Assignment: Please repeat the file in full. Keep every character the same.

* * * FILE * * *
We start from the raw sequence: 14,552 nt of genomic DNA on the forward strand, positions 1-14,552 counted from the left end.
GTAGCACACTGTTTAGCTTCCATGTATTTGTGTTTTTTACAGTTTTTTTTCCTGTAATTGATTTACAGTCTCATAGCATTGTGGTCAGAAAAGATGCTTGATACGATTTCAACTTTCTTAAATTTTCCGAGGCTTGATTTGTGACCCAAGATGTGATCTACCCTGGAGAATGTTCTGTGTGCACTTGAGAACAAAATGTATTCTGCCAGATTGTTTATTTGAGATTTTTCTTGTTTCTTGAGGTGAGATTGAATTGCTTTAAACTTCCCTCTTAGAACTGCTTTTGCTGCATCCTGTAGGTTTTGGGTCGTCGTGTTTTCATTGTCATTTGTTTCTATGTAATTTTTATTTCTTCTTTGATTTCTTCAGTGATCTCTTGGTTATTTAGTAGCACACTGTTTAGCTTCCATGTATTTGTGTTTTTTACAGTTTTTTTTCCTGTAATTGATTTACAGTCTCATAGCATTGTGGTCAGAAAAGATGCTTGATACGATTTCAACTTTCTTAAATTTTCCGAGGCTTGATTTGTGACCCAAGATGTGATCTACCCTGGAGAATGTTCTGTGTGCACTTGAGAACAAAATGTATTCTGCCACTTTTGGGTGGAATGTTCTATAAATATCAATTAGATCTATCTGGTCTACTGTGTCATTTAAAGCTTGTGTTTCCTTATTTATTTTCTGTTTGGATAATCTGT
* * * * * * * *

We start from the raw sequence: 14,552 nt of genomic DNA on the forward strand, positions 1-14,552 counted from the left end.
GTAGCACACTGTTTAGCTTCCATGTATTTGTGTTTTTTACAGTTTTTTTTCCTGTAATTGATTTACAGTCTCATAGCATTGTGGTCAGAAAAGATGCTTGATACGATTTCAACTTTCTTAAATTTTCCGAGGCTTGATTTGTGACCCAAGATGTGATCTACCCTGGAGAATGTTCTGTGTGCACTTGAGAACAAAATGTATTCTGCCAGATTGTTTATTTGAGATTTTTCTTGTTTCTTGAGGTGAGATTGAATTGCTTTAAACTTCCCTCTTAGAACTGCTTTTGCTGCATCCTGTAGGTTTTGGGTCGTCGTGTTTTCATTGTCATTTGTTTCTATGTAATTTTTATTTCTTCTTTGATTTCTTCAGTGATCTCTTGGTTATTTAGTAGCACACTGTTTAGCTTCCATGTATTTGTGTTTTTTACAGTTTTTTTTCCTGTAATTGATTTACAGTCTCATAGCATTGTGGTCAGAAAAGATGCTTGATACGATTTCAACTTTCTTAAATTTTCCGAGGCTTGATTTGTGACCCAAGATGTGATCTACCCTGGAGAATGTTCTGTGTGCACTTGAGAACAAAATGTATTCTGCCACTTTTGGGTGGAATGTTCTATAAATATCAATTAGATCTATCTGGTCTACTGTGTCATTTAAAGCTTGTGTTTCCTTATTTATTTTCTGTTTGGATAATCTGT